I give you a high recommendation of a book I read this summer in both gulps and sips, Robert Roth's HEALTH PROXY. It's not a long book, but I found myself often putting it down while I thought about its ideas, even as I was gripped by its urgent self-questioning voice. Roth's observations about life and death, social and economic hierarchies, and the nature of our responsibilities to each other form a jittery, loving, and conscience-ridden record of his fierce engagement with the lives of friends and family from the 1980's to the present. "In ways deep and often constant, I engage other people's pain, their panic. Never letting myself fully be touched," Roth writes. "What at once shields me, simultaneously allows me to be open. But my openness also creates a constant state of low-level trauma that further creates . . . distancing in myself from myself."
Creating its own form, halfway between a memoir and a chronicle, this is a book of tremendous immediacy that begins with Roth's appointment as the "health proxy" for a friend dying of AIDS, a role he also assumes for his gravely ill aunt. A sixty year-old socialist/anarchist who consciously defies the limits of convenient labeling, Roth narrows the space between narrator and self--a space which can only be narrowed, never eliminated. For this narrator, all issues are intimate and personal; all issues are moral questions. Yet HEALTH PROXY is playful in part, or at least ironic, in its examination of what we see and how we are seen in large and small scale. The author discusses his low-status job delivering the largely unread New York University student newspaper, the hearty unrecognized condescension of academics reassuring themselves of their own good will towards laborers, the tacit institutional scams furthered by the printer and the distributors. He introduces his own bemused reaction to his waning good looks, his health fears, his lusts for women, his identification with socially and sexually disavowed segments of society. Despite the gravity of Roths central material, lives dwindling ("I watch myself age/before my friends very eyes,") while "friends socialize each other into old age," the real subject matter of this honest, unpretentious, freely associative book turns out to be an affirmation of life ongoing. In this more celebratory vein,HEALTH PROXY concludes with a section called "Wild Berries Singing," which is about the writing and performing of an exhilarating children's opera in Great Britain. (HEALTH PROXY is available from Yuganta Press, 6 Rushmore Circle, Stamford CT 07905-1029 or http://yuganta.com/health.html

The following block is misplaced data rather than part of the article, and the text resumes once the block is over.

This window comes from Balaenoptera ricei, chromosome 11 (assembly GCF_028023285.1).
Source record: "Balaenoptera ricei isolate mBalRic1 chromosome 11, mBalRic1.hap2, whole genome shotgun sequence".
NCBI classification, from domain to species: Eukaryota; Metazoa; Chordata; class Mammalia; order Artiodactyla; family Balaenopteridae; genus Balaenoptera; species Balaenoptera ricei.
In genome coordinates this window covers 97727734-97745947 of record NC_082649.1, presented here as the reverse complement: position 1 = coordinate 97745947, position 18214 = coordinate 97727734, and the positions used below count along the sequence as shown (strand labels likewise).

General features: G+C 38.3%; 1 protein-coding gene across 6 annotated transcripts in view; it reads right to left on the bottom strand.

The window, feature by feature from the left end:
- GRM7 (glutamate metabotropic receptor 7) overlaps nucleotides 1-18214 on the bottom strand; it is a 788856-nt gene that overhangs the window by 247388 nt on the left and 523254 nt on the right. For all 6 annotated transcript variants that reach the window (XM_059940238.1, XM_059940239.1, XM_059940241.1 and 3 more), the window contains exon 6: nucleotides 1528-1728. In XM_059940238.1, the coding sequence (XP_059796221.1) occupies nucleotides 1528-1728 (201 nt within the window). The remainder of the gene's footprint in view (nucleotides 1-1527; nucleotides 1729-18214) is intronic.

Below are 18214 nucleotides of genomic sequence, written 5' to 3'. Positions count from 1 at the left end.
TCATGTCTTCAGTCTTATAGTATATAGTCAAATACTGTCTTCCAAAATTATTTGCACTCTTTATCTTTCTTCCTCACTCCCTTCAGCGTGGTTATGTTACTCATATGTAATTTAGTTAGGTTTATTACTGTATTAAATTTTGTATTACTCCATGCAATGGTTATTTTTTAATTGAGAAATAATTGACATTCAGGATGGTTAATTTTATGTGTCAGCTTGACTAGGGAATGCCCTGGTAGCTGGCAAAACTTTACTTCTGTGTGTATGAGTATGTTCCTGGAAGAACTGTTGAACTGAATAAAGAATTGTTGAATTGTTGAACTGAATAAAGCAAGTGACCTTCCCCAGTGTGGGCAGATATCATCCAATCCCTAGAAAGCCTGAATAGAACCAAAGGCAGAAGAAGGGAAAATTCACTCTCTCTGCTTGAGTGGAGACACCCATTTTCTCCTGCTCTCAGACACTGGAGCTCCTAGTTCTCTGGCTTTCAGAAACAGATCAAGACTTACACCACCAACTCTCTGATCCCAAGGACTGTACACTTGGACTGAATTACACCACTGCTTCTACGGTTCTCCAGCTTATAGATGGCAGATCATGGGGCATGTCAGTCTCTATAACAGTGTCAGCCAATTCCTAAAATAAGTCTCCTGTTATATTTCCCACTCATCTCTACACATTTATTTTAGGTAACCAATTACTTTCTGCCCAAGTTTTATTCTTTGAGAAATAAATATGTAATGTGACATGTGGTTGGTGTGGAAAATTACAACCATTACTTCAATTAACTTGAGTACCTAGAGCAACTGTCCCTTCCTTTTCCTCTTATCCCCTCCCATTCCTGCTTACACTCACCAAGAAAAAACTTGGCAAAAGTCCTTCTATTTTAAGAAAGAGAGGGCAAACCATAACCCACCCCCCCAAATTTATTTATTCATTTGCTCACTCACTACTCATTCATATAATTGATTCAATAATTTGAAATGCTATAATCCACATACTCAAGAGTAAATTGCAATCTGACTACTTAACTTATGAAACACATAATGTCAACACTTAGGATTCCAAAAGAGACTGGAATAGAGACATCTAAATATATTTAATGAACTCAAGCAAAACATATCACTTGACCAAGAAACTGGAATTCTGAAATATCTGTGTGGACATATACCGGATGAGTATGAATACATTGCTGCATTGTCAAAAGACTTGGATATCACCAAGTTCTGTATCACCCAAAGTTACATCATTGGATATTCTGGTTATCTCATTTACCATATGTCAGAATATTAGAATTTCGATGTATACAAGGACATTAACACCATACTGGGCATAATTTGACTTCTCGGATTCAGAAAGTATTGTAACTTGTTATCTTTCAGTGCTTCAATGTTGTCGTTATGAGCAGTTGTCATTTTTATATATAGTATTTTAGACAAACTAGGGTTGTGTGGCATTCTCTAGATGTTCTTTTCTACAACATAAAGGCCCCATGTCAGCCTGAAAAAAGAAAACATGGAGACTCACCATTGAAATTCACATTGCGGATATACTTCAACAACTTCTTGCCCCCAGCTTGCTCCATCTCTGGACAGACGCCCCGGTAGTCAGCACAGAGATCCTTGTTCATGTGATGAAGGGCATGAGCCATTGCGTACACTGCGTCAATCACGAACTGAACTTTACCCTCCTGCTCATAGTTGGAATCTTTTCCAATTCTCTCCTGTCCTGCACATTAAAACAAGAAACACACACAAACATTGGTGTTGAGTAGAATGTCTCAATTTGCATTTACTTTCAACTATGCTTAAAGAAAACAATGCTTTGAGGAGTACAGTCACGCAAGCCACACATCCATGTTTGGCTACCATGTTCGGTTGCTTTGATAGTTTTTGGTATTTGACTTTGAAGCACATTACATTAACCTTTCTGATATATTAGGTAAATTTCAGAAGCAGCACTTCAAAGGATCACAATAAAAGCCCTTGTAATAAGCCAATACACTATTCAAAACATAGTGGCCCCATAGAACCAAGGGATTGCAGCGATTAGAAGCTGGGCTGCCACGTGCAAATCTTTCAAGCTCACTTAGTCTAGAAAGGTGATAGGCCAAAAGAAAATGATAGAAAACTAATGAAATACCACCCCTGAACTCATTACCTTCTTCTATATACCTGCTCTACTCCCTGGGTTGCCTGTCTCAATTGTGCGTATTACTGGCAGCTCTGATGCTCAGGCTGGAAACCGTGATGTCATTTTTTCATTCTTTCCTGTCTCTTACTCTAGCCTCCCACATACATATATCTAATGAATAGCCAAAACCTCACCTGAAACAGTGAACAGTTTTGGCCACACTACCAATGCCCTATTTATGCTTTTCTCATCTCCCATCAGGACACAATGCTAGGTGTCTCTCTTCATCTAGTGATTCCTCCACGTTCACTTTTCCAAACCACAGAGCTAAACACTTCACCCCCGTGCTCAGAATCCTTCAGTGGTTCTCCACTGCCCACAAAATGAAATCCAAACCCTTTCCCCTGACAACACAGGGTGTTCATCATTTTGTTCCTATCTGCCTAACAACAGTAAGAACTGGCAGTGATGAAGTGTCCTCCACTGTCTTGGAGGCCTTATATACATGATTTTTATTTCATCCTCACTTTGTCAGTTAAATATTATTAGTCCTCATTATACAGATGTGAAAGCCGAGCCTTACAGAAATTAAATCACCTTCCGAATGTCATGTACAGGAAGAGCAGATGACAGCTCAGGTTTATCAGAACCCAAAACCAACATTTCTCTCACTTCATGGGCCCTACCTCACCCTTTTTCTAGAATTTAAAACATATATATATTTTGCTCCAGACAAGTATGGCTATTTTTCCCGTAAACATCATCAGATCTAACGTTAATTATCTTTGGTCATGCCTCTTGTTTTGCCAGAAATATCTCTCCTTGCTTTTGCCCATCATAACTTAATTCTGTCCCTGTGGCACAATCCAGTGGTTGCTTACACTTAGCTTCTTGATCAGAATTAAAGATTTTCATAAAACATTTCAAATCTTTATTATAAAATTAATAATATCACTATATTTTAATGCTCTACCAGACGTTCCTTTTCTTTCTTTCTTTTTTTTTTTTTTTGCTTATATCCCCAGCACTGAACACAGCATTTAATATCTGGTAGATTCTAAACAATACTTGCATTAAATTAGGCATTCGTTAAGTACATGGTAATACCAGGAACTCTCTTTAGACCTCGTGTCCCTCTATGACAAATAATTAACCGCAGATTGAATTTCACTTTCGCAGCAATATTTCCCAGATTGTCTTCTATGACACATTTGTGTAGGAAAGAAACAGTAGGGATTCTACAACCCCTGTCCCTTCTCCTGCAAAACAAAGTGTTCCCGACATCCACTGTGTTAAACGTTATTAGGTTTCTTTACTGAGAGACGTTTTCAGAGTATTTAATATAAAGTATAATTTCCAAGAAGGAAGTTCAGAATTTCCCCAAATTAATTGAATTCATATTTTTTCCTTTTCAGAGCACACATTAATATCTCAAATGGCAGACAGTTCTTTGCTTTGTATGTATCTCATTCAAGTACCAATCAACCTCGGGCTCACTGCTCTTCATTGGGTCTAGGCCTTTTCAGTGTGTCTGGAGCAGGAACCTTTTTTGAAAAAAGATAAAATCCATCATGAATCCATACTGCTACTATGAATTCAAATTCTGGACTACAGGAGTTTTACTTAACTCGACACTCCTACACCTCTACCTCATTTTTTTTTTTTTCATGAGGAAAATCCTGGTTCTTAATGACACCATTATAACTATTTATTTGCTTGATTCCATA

Sister Bernadette's Barking Dog: The Quirky History and Lost Art of Diagramming Sentences by Kitty Burns Florey released a flood of memories for me.
In high school, we had a somewhat dour old-maid school teacher named Miss Mackey. She took her English seriously and of course taught all of us freshman how to diagram sentences. Diagramming sentences was in the air. In those days, the 1950s, it seemed that every school child learned how to diagram, although I hear it's not much of a sport these days.
I loved to diagram. In that regard, I was in good company. Gertrude Stein loved to diagram sentences, too. "I really do not know that anything has ever been more exciting than diagramming sentences," she writes. I agreed. It was one of those activities I understood instantly. Soon I felt I could do no wrong.
And I couldn't.
I found this out when our school acquired a young coach who, to our amazement, taught us English. He assigned a research paper. I selected as my topic, "Miracles," and researched it thoroughly in my mother's stacks of Reader's Digest. I turned it in, expecting an "A," my usual grade when I wrote a paper. But when the Coach returned mine, the "A" was crossed out and replaced with an "F." He explained to me that he'd taken off a point for each time I'd misspelled "Miracel" [his correct spelling]. But when I could find no Miracel, only Miracle, in the dictionary, I demanded my A back which, of course, he had to return. Reluctantly.
After that, the Coach seemed to look for ways to take me down a peg, as we said in those far off days. I bristled, too. When he started teaching us to diagram sentences, he went backhesitantlyover the same material that Miss Mackey had covered so efficiently. I knew it well, and must have squirmed in my seat, because the first thing I knew, the Coach had grabbed my textbook, opened it to the very back, and said, "If you're so smart, let's see you diagram this!" His finger landed on a sentence half a page long. Then he pointed to the blackboard.
I began to diagram, drawing lines here and there, copying the words onto the lines. I loved it. It was a joy. When I used up all the blackboards on one wall, I went right on to the next wall and used all those boards, too. Maybe Henry James wrote that sentence. He's known for his capacity to "construct convoluted but still perfectly lucid sentences." writes Kitty. But he wasn't the champion. Marcel Proust is even more famous than James for long sentences. His longest, 958 words in translation, is the subject of a poster whereupon it is diagrammed. It's a sentence with no subject.
"I'm finished," I said.
The Coach picked up his text and turned to the back where all the answers were printed. But he found no answer for that particular sentence. I guess it was too advanced. He looked at what I'd done, then read the original sentence, then looked again. At last he went out and asked Miss Mackey if she'd come in and see if I'd diagramed that sentence correctly.
He must have hated me.
Anyway, all this is just a preliminary to explain why I was so delighted to find Kitty Burns Florey's book on diagramming sentences. It made me long for a blackboard and a piece of chalk. It made me long for those days when I was always right.